While I do sincerely love magic and the business of its performance, it is the vision of elegant espionage that has really fueled img_1013my life and lifestyles. Like all guiding influences, the memories that ignited my passion have faded over the years. I have finally realized, but steadfastly refuse to acknowledge, that I will never be James Bond. Just as other magicians have realized that they will never be Houdini or Dai Vernon. Life is tough.

The good news is that I do have a black leather case filled with cool gimmicks and gadgets that accompanies me as I travel. However I have reluctantly realized that I will probably never be asked to smuggle microfilm across enemy lines, concealed inside my ‘Devils Hank.’ I have never lost the desire to be asked to do so though. Without a dream you become an act instead of an artiste.

So that’s my story: if you bump into me in Rome or Venice walk up to me and introduce yourself. I will look you directly in the eyes and say; “My name is Lewin. Nick Lewin.”


The photo above, of me standing in front of the Cecil Hotel in Alexandria, Egypt has special significance. The Cecil was the official, unofficial  home of the British Secret Service during the Second World War. My Grandfather spent time there….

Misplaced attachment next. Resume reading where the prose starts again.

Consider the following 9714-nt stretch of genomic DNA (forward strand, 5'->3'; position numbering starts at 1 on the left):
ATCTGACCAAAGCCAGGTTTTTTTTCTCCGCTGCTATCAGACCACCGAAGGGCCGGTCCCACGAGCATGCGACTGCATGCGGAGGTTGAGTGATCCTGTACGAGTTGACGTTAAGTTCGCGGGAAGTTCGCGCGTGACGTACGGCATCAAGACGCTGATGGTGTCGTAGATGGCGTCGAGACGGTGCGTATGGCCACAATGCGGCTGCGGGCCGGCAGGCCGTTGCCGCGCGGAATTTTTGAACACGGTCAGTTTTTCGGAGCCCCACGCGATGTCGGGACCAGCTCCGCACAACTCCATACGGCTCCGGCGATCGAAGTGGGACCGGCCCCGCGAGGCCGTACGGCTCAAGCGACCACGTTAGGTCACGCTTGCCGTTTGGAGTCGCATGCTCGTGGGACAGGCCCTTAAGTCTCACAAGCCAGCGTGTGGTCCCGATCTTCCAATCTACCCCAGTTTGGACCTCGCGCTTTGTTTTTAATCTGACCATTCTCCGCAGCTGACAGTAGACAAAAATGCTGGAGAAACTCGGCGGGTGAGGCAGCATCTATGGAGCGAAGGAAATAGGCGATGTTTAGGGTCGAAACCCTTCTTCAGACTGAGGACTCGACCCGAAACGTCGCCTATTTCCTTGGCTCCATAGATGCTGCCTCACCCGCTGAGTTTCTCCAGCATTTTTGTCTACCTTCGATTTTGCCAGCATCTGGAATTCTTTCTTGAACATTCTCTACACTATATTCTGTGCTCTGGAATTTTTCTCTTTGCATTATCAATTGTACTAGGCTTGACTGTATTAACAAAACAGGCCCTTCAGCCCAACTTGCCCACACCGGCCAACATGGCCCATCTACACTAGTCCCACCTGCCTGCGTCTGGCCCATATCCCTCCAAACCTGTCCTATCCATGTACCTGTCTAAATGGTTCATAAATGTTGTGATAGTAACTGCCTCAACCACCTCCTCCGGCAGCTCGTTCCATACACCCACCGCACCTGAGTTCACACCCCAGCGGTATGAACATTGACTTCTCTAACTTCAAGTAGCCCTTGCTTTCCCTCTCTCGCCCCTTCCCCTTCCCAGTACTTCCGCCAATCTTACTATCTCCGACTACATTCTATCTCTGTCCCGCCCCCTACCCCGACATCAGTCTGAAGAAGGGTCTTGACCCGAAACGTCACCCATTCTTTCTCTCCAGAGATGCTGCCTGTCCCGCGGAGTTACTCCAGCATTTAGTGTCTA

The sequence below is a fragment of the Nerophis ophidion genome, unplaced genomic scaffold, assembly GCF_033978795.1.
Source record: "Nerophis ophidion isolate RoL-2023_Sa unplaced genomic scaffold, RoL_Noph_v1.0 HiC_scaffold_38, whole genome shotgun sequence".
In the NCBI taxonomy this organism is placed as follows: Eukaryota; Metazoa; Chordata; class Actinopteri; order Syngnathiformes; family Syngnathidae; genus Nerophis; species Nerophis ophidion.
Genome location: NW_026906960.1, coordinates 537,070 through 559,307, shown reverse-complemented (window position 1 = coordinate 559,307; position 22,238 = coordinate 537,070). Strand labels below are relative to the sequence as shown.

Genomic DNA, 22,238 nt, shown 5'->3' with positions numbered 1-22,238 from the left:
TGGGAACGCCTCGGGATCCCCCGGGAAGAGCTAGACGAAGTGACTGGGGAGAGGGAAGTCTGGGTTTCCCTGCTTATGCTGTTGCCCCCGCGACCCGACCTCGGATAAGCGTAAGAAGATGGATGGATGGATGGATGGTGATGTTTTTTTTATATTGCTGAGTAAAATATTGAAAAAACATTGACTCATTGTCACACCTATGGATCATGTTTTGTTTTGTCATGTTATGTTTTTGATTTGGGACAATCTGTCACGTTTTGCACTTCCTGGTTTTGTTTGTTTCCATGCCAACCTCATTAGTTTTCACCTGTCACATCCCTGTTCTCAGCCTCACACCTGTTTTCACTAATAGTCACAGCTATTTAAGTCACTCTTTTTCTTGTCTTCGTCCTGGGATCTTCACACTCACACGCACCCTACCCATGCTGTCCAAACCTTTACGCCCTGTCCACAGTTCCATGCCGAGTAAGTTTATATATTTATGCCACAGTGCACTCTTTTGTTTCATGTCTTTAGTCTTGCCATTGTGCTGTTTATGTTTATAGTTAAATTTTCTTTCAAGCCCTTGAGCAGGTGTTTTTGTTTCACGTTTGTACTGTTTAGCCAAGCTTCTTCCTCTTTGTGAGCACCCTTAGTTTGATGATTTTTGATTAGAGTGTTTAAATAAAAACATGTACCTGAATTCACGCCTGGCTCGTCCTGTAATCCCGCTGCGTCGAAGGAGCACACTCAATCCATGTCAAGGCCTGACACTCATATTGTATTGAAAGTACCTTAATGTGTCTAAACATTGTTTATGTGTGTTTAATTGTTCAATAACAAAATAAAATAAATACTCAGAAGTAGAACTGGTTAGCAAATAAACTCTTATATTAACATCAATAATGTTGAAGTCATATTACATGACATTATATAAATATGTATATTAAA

You’ve either got or you haven’t got style…. (but is it your own?)

•September 7, 2016 • 1 Comment

bc5d4273_stdBefore we talk magic, let’s look at the definition of the word style that comes up on my Mac after I double click the word and then three finger click it. Ah, I do love these new gestures that are possible with the Mac trackpad!

Here is what arrived,

1 a manner of doing something:

2 a distinctive appearance, typically determined by the principles according to which something is designed:

3 elegance and sophistication:

4 a rodlike object or part, in particular:

I think we can rule out the fourth definition, but let’s look more closely at the first three. How can we apply them to magic? ‘A manner of doing something,’ well, to me this implies a consistency of approach that unifies all the separate ingredients that blend together and create a show. It applies to what you do in the show, what you say in the show and how you execute these elements.

The first step to becoming an elegant and sophisticated (see definition three) performer is AcornWorkflow-2015.01.08 13.12.40to follow that great aphorism ‘Know Thyself‘ which is most often attributed to Socrates. You can not develop any form of individual style without looking very carefully at who you are–in particular your strengths and weaknesses.

While it is possible to construct a totally separate stage persona from your real life attributes, it isn’t easy. If you are aren’t a smooth, elegant, good looking charmer, who moves well–then a silent manipulative act probably isn’t your thing. Look at yourself physically and make sure that you are actually seeing yourself as an audience member will see you. Better leave that to the Lance Burton’s James Dimmare’s and Jason Andrews of the world.